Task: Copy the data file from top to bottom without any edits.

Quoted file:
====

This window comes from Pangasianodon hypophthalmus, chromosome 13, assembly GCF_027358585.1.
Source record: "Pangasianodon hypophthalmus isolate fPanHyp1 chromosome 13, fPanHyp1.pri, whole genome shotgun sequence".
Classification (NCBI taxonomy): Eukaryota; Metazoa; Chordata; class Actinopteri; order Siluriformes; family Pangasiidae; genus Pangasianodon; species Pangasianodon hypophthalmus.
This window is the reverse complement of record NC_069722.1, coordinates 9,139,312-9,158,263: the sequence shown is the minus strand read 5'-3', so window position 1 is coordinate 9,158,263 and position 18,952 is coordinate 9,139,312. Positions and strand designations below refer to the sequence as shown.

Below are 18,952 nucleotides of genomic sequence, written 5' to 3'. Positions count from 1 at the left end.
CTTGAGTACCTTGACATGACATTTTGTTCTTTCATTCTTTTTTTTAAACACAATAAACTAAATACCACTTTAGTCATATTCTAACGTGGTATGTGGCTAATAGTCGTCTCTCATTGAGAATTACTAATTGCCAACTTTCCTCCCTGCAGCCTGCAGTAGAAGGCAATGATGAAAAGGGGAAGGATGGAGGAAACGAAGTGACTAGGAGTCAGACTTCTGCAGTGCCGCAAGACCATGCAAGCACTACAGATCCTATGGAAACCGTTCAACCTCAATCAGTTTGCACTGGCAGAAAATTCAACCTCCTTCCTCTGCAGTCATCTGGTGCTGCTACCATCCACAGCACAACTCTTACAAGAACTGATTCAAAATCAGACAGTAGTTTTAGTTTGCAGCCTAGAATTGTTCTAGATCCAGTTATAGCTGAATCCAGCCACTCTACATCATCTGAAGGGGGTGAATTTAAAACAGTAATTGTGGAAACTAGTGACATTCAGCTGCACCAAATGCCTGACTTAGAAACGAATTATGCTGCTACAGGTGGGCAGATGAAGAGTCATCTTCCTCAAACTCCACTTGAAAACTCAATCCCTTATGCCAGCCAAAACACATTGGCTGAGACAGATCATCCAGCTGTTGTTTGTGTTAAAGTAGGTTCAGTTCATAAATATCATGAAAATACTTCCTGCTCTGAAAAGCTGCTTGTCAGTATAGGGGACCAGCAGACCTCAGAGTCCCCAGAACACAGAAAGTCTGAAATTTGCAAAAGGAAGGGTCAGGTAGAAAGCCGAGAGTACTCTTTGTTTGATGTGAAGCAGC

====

This window comes from Pangasianodon hypophthalmus, chromosome 13, assembly GCF_027358585.1.
Source record: "Pangasianodon hypophthalmus isolate fPanHyp1 chromosome 13, fPanHyp1.pri, whole genome shotgun sequence".
Classification (NCBI taxonomy): Eukaryota; Metazoa; Chordata; class Actinopteri; order Siluriformes; family Pangasiidae; genus Pangasianodon; species Pangasianodon hypophthalmus.
This window is the reverse complement of record NC_069722.1, coordinates 9,139,312-9,158,263: the sequence shown is the minus strand read 5'-3', so window position 1 is coordinate 9,158,263 and position 18,952 is coordinate 9,139,312. Positions and strand designations below refer to the sequence as shown.

Below are 18,952 nucleotides of genomic sequence, written 5' to 3'. Positions count from 1 at the left end.
CTTGAGTACCTTGACATGACATTTTGTTCTTTCATTCTTTTTTTTAAACACAATAAACTAAATACCACTTTAGTCATATTCTAACGTGGTATGTGGCTAATAGTCGTCTCTCATTGAGAATTACTAATTGCCAACTTTCCTCCCTGCAGCCTGCAGTAGAAGGCAATGATGAAAAGGGGAAGGATGGAGGAAACGAAGTGACTAGGAGTCAGACTTCTGCAGTGCCGCAAGACCATGCAAGCACTACAGATCCTATGGAAACCGTTCAACCTCAATCAGTTTGCACTGGCAGAAAATTCAACCTCCTTCCTCTGCAGTCATCTGGTGCTGCTACCATCCACAGCACAACTCTTACAAGAACTGATTCAAAATCAGACAGTAGTTTTAGTTTGCAGCCTAGAATTGTTCTAGATCCAGTTATAGCTGAATCCAGCCACTCTACATCATCTGAAGGGGGTGAATTTAAAACAGTAATTGTGGAAACTAGTGACATTCAGCTGCACCAAATGCCTGACTTAGAAACGAATTATGCTGCTACAGGTGGGCAGATGAAGAGTCATCTTCCTCAAACTCCACTTGAAAACTCAATCCCTTATGCCAGCCAAAACACATTGGCTGAGACAGATCATCCAGCTGTTGTTTGTGTTAAAGTAGGTTCAGTTCATAAATATCATGAAAATACTTCCTGCTCTGAAAAGCTGCTTGTCAGTATAGGGGACCAGCAGACCTCAGAGTCCCCAGAACACAGAAAGTCTGAAATTTGCAAAAGGAAGGGTCAGGTAGAAAGCCGAGAGTACTCTTTGTTTGATGTGAAGCAGC